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LookBack malware used to target three US companies in series of phishing attacks

LookBack malware used to target three US companies in series of phishing attacks
  • The phishing emails were sent as a notification regarding the examination results from NCEES.
  • The attacks occurred between July 19 and July 25, 2019.

A series of spear-phishing attacks targeting three US companies in the utility sector has been discovered recently. The attacks occurred between July 19 and July 25, 2019.

What happened?

Discovered by researchers at Proofpoint, the attackers behind the campaign leveraged phishing emails that purported to be from a US-based engineering licensing board. To make it less suspicious, they used domains like nceess[.]com and Nceess[.]com similar to that owned by the US National Council of Examiners for Engineering and Surveying. It also used the logo of NCEES to make it look more real.

These phishing emails contained a Word attachment which included malicious macros. Once the Word attachment is opened, it would download macros to install and run a malware dubbed ‘LookBack.’

What did the phishing email contain?

The emails were sent as a notification regarding the examination results from NCEES.

“The email sender address and reply-to fields contained the impersonation domain nceess[.]com. Like the phishing domain, the email bodies impersonated member ID numbers and the signature block of a fictitious employee at NCEES. The Microsoft Word document attachment included in the email also invoked the failed examination pretense with the file name “Result Notice.doc,” said the researchers.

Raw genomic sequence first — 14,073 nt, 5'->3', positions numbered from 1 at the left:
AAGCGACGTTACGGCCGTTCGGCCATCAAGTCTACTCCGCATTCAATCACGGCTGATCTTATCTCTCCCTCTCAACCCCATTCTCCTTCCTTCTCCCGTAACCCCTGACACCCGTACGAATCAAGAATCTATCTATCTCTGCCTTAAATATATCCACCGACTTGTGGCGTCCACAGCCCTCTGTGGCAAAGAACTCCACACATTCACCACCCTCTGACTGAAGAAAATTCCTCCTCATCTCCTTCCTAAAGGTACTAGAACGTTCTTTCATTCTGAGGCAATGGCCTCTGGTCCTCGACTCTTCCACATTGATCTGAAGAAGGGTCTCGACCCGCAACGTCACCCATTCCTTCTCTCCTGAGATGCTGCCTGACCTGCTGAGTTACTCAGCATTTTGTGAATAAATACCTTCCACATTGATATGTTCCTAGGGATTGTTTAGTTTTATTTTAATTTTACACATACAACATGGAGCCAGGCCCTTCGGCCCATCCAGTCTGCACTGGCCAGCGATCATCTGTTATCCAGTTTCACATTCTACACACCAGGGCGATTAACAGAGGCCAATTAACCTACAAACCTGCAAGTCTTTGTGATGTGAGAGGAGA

Researchers noted that all emails originated from the IP addresses 79.141.168[.]137.

About LookBack malware

LookBack malware is a remote access trojan written in C++. It relies on a communication tool to relay data from the infected host to a C2 server. Its capabilities include:

  • Viewing process, system, and file data;
  • Deleting files;
  • Executing malicious commands;
  • Taking screenshots;
  • Recording keystrokes; and
  • Rebooting the machine.

The bottom line

Researcher highlight that discovery of a new malware family and its use in phishing tactics poses a global risk from organizations worldwide. Thus, firms should be more vigilant and implement additional security layers to protect their utilities and infrastructure.

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